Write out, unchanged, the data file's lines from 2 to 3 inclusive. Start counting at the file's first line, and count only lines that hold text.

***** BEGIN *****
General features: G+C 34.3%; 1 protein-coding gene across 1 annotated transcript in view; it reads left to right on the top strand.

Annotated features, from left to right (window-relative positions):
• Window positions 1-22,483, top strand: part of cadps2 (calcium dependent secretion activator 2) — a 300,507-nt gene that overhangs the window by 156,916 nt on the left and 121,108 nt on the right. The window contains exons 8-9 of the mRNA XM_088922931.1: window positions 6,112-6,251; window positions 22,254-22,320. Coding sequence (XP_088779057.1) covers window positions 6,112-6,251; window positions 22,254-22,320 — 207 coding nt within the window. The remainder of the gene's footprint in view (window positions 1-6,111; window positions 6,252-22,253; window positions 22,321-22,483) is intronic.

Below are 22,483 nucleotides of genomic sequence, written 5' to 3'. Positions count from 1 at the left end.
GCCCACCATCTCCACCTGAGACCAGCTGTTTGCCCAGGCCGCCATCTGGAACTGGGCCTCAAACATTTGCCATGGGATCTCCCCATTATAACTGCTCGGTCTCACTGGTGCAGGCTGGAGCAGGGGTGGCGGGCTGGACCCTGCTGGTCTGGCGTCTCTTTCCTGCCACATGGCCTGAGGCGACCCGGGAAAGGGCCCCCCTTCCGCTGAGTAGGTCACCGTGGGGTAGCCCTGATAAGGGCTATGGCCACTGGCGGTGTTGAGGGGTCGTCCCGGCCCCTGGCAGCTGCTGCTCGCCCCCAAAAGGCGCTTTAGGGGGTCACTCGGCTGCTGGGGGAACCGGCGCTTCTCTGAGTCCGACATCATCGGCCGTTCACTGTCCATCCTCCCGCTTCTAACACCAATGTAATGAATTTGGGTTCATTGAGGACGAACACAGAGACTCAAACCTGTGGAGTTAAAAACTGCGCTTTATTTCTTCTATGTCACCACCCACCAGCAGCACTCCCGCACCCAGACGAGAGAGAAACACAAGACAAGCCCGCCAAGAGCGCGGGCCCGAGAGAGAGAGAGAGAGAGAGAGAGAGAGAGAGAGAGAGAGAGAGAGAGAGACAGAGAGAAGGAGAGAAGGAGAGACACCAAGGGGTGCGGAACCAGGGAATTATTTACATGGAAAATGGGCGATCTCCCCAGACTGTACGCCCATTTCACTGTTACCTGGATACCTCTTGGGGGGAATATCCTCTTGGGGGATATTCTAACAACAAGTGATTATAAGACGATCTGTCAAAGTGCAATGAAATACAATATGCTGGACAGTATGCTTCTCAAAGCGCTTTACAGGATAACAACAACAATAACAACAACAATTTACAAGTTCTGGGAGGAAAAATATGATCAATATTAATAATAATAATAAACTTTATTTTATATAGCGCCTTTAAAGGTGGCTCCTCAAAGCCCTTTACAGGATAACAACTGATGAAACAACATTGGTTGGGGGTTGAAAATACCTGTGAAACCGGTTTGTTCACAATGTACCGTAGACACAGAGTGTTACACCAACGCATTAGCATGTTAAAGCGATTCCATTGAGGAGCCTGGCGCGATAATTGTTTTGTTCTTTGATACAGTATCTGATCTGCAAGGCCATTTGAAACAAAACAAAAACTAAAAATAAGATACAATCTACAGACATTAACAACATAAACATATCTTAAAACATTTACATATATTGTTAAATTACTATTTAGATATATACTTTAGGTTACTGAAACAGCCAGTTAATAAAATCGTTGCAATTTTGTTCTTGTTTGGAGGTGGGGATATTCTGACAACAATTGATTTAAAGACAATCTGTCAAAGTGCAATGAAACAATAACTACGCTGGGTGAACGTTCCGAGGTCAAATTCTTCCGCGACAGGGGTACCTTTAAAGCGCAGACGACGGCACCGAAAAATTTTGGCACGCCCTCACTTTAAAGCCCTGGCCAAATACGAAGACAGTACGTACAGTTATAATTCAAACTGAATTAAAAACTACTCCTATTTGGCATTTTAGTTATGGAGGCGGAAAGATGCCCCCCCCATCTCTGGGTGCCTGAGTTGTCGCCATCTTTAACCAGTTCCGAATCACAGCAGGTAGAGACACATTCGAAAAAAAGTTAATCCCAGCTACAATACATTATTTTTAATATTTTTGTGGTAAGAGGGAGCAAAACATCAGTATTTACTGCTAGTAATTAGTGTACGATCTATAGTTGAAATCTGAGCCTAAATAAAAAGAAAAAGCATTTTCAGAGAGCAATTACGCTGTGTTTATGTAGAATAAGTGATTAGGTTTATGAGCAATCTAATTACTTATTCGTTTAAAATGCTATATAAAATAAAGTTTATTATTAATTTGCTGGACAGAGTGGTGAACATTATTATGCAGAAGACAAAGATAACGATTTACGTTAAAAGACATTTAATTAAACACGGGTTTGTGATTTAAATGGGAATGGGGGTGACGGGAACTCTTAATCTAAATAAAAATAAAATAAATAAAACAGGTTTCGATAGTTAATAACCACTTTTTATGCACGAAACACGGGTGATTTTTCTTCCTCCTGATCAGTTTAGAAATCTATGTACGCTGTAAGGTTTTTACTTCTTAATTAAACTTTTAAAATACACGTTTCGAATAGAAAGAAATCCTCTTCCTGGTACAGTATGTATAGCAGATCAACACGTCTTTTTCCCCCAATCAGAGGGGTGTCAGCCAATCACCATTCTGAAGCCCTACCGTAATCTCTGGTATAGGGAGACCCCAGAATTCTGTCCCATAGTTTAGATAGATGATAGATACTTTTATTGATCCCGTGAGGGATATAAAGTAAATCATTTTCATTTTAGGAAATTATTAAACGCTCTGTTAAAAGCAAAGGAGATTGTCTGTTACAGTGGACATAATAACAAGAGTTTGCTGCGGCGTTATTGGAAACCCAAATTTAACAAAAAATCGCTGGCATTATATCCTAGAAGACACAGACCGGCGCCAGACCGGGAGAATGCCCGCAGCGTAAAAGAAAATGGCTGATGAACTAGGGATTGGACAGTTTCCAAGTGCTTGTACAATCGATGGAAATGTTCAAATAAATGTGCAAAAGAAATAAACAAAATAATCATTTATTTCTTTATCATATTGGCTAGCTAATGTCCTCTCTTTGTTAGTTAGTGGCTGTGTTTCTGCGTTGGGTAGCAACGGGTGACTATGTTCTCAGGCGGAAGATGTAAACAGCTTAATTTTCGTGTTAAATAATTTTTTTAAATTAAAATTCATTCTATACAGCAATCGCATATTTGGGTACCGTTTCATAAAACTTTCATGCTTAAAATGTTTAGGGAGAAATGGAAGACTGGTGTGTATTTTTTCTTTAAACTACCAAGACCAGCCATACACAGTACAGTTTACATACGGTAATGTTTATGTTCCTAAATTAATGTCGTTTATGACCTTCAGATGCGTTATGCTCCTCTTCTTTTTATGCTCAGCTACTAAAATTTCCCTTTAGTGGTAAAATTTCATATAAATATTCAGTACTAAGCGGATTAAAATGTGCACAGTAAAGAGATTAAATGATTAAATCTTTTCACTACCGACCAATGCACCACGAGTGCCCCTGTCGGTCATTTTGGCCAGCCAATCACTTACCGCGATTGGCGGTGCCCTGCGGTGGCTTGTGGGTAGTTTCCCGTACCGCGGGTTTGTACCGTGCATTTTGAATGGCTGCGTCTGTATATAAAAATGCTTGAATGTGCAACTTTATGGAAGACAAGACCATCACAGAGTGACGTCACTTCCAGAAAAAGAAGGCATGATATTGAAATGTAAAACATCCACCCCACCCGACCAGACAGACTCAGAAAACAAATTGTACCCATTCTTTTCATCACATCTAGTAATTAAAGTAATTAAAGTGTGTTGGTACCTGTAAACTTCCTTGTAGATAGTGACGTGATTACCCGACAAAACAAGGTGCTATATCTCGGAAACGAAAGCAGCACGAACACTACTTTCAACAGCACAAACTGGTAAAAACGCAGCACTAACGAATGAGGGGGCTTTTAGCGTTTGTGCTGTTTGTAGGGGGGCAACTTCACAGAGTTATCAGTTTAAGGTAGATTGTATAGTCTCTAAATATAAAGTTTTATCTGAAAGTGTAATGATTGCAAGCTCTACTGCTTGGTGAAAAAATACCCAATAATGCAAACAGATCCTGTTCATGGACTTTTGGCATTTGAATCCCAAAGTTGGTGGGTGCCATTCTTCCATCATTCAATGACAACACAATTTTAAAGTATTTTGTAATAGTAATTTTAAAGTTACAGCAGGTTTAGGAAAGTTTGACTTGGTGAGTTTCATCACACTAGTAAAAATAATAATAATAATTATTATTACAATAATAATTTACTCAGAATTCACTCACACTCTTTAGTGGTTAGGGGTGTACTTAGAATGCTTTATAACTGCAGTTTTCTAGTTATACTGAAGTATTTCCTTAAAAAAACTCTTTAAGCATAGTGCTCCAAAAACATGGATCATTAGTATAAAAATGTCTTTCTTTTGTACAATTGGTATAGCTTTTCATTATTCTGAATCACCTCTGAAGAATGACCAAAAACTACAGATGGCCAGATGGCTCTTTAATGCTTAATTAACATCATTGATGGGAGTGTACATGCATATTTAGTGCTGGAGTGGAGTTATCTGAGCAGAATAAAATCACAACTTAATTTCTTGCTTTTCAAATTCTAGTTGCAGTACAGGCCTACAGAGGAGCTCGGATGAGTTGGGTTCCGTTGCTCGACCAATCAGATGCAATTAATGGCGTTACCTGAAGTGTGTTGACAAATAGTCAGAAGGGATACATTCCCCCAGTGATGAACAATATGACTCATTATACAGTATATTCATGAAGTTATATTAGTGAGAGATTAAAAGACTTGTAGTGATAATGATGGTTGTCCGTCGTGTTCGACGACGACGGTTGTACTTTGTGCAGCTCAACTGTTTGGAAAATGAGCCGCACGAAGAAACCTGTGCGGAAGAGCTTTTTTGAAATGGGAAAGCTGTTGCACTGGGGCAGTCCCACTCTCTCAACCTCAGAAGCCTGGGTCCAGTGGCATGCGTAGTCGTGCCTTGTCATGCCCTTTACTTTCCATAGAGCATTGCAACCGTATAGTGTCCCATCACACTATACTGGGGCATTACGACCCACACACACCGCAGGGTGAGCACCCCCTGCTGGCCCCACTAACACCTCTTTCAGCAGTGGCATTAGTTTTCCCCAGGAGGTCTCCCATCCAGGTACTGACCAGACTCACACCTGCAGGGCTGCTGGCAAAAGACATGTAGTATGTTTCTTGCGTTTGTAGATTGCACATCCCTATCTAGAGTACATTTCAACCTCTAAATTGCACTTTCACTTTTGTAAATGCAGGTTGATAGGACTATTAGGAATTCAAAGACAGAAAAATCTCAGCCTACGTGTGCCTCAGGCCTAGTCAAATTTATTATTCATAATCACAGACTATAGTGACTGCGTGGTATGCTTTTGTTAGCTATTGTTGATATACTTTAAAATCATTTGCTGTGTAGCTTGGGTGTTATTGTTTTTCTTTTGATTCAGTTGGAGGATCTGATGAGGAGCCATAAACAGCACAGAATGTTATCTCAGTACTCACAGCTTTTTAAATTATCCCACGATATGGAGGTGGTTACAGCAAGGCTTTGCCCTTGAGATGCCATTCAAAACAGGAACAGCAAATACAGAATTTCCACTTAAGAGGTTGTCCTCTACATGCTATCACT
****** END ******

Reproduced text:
Annotated features, from left to right (window-relative positions):
• Window positions 1-22,483, top strand: part of cadps2 (calcium dependent secretion activator 2) — a 300,507-nt gene that overhangs the window by 156,916 nt on the left and 121,108 nt on the right. The window contains exons 8-9 of the mRNA XM_088922931.1: window positions 6,112-6,251; window positions 22,254-22,320. Coding sequence (XP_088779057.1) covers window positions 6,112-6,251; window positions 22,254-22,320 — 207 coding nt within the window. The remainder of the gene's footprint in view (window positions 1-6,111; window positions 6,252-22,253; window positions 22,321-22,483) is intronic.